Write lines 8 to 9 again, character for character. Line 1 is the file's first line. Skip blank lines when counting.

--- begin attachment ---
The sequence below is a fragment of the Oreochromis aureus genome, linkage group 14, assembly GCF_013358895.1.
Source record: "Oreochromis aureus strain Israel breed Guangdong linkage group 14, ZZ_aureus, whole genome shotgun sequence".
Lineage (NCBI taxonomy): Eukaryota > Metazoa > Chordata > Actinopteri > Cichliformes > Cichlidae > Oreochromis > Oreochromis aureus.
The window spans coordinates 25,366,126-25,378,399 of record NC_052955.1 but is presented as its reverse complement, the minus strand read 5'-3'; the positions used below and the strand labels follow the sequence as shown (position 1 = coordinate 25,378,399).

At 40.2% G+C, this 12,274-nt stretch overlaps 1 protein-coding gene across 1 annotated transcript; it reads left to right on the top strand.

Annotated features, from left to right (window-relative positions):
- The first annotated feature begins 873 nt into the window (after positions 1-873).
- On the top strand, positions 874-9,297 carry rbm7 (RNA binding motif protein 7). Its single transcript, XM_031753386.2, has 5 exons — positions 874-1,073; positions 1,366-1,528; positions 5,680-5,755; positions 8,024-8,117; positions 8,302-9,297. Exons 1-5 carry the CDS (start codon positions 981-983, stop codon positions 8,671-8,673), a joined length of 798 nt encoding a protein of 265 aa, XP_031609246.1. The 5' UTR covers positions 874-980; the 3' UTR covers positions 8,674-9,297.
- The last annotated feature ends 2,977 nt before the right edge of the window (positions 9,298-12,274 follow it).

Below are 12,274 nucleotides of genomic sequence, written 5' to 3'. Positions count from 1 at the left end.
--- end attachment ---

- On the top strand, positions 874-9,297 carry rbm7 (RNA binding motif protein 7). Its single transcript, XM_031753386.2, has 5 exons — positions 874-1,073; positions 1,366-1,528; positions 5,680-5,755; positions 8,024-8,117; positions 8,302-9,297. Exons 1-5 carry the CDS (start codon positions 981-983, stop codon positions 8,671-8,673), a joined length of 798 nt encoding a protein of 265 aa, XP_031609246.1. The 5' UTR covers positions 874-980; the 3' UTR covers positions 8,674-9,297.
- The last annotated feature ends 2,977 nt before the right edge of the window (positions 9,298-12,274 follow it).